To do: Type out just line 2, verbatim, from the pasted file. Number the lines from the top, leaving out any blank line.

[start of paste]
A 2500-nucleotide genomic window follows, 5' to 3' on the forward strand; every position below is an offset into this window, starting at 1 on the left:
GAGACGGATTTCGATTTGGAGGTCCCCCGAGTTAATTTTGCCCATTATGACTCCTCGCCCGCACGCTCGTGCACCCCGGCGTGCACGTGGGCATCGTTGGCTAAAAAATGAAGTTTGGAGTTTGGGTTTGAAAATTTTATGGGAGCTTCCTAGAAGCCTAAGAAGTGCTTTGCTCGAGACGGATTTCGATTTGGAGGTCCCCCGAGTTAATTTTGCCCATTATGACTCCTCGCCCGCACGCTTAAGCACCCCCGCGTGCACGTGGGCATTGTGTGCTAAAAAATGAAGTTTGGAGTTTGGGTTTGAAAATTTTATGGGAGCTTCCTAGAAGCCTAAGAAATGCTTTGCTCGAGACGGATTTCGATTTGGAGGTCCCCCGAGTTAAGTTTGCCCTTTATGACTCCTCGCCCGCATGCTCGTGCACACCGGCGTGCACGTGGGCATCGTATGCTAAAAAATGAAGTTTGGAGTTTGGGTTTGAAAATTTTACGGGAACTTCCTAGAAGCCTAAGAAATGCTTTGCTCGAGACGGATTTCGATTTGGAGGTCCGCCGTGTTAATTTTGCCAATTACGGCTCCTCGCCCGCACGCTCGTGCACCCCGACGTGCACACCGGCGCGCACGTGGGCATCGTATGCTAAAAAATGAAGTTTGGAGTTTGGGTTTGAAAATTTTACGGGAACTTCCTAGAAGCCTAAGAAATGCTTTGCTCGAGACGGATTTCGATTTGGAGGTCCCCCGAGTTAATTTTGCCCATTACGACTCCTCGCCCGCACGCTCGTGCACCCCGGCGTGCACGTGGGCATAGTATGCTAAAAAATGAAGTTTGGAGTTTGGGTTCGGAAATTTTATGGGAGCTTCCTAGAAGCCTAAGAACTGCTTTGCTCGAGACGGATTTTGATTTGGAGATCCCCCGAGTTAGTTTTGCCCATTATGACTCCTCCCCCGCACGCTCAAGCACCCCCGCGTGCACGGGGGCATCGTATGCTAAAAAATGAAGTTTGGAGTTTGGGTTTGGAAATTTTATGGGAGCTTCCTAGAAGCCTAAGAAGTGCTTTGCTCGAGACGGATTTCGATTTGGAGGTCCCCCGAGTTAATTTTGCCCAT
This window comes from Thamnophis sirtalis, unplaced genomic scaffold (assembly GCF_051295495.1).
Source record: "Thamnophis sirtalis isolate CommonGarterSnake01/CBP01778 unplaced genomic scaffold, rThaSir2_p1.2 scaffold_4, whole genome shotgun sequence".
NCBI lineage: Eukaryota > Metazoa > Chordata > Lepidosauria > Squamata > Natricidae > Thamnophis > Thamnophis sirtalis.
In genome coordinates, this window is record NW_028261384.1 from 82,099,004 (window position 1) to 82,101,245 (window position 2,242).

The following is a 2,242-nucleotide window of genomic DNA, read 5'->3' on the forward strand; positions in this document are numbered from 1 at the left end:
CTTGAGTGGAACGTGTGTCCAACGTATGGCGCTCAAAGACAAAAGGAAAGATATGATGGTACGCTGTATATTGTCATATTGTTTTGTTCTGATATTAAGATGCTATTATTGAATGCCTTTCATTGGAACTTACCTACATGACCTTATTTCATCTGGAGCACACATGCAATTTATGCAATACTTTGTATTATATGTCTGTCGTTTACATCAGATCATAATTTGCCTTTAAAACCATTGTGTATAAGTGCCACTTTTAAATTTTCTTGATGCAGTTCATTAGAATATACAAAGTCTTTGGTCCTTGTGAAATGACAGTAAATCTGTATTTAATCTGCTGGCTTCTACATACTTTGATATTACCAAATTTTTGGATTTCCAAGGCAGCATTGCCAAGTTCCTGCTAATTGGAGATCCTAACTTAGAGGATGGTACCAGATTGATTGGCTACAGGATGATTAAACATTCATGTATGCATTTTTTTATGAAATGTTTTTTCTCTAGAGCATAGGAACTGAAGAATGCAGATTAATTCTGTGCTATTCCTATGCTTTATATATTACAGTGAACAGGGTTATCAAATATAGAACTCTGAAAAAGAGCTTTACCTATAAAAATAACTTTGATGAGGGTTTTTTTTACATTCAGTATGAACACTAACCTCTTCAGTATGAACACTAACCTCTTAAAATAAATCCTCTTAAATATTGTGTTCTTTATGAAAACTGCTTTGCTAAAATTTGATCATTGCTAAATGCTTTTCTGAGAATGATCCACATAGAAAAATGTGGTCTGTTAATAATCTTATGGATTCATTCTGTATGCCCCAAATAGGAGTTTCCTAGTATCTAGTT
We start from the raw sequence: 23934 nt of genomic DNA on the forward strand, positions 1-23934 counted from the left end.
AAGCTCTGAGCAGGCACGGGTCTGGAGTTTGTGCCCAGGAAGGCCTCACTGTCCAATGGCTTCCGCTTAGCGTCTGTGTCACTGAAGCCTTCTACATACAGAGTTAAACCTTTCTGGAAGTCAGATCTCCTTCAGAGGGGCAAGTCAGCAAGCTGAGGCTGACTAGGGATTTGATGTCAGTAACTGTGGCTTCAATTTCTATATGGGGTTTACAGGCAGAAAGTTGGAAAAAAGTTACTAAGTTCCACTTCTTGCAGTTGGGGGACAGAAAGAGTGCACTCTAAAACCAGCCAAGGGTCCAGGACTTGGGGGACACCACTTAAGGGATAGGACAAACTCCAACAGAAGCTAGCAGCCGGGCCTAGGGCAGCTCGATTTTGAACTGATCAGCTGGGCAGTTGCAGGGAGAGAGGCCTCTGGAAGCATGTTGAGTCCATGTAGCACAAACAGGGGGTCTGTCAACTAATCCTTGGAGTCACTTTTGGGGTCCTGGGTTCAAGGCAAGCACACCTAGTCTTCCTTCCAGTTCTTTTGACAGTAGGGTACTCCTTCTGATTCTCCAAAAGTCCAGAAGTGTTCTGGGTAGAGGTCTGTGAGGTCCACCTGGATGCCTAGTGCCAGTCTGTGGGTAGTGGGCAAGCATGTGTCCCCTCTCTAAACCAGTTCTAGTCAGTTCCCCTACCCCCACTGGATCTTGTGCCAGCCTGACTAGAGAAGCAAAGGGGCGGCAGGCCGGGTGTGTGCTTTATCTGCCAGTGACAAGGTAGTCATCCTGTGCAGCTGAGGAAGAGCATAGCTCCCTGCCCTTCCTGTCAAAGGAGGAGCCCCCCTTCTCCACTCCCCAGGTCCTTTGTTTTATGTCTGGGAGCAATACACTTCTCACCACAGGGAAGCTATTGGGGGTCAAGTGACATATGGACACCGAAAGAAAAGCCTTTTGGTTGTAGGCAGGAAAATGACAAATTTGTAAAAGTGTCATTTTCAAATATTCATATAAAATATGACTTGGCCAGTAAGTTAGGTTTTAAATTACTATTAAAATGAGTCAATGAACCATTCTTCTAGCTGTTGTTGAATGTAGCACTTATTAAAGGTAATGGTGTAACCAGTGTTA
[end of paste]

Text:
GAGACGGATTTCGATTTGGAGGTCCCCCGAGTTAATTTTGCCCATTATGACTCCTCGCCCGCACGCTCGTGCACCCCGGCGTGCACGTGGGCATCGTTGGCTAAAAAATGAAGTTTGGAGTTTGGGTTTGAAAATTTTATGGGAGCTTCCTAGAAGCCTAAGAAGTGCTTTGCTCGAGACGGATTTCGATTTGGAGGTCCCCCGAGTTAATTTTGCCCATTATGACTCCTCGCCCGCACGCTTAAGCACCCCCGCGTGCACGTGGGCATTGTGTGCTAAAAAATGAAGTTTGGAGTTTGGGTTTGAAAATTTTATGGGAGCTTCCTAGAAGCCTAAGAAATGCTTTGCTCGAGACGGATTTCGATTTGGAGGTCCCCCGAGTTAAGTTTGCCCTTTATGACTCCTCGCCCGCATGCTCGTGCACACCGGCGTGCACGTGGGCATCGTATGCTAAAAAATGAAGTTTGGAGTTTGGGTTTGAAAATTTTACGGGAACTTCCTAGAAGCCTAAGAAATGCTTTGCTCGAGACGGATTTCGATTTGGAGGTCCGCCGTGTTAATTTTGCCAATTACGGCTCCTCGCCCGCACGCTCGTGCACCCCGACGTGCACACCGGCGCGCACGTGGGCATCGTATGCTAAAAAATGAAGTTTGGAGTTTGGGTTTGAAAATTTTACGGGAACTTCCTAGAAGCCTAAGAAATGCTTTGCTCGAGACGGATTTCGATTTGGAGGTCCCCCGAGTTAATTTTGCCCATTACGACTCCTCGCCCGCACGCTCGTGCACCCCGGCGTGCACGTGGGCATAGTATGCTAAAAAATGAAGTTTGGAGTTTGGGTTCGGAAATTTTATGGGAGCTTCCTAGAAGCCTAAGAACTGCTTTGCTCGAGACGGATTTTGATTTGGAGATCCCCCGAGTTAGTTTTGCCCATTATGACTCCTCCCCCGCACGCTCAAGCACCCCCGCGTGCACGGGGGCATCGTATGCTAAAAAATGAAGTTTGGAGTTTGGGTTTGGAAATTTTATGGGAGCTTCCTAGAAGCCTAAGAAGTGCTTTGCTCGAGACGGATTTCGATTTGGAGGTCCCCCGAGTTAATTTTGCCCAT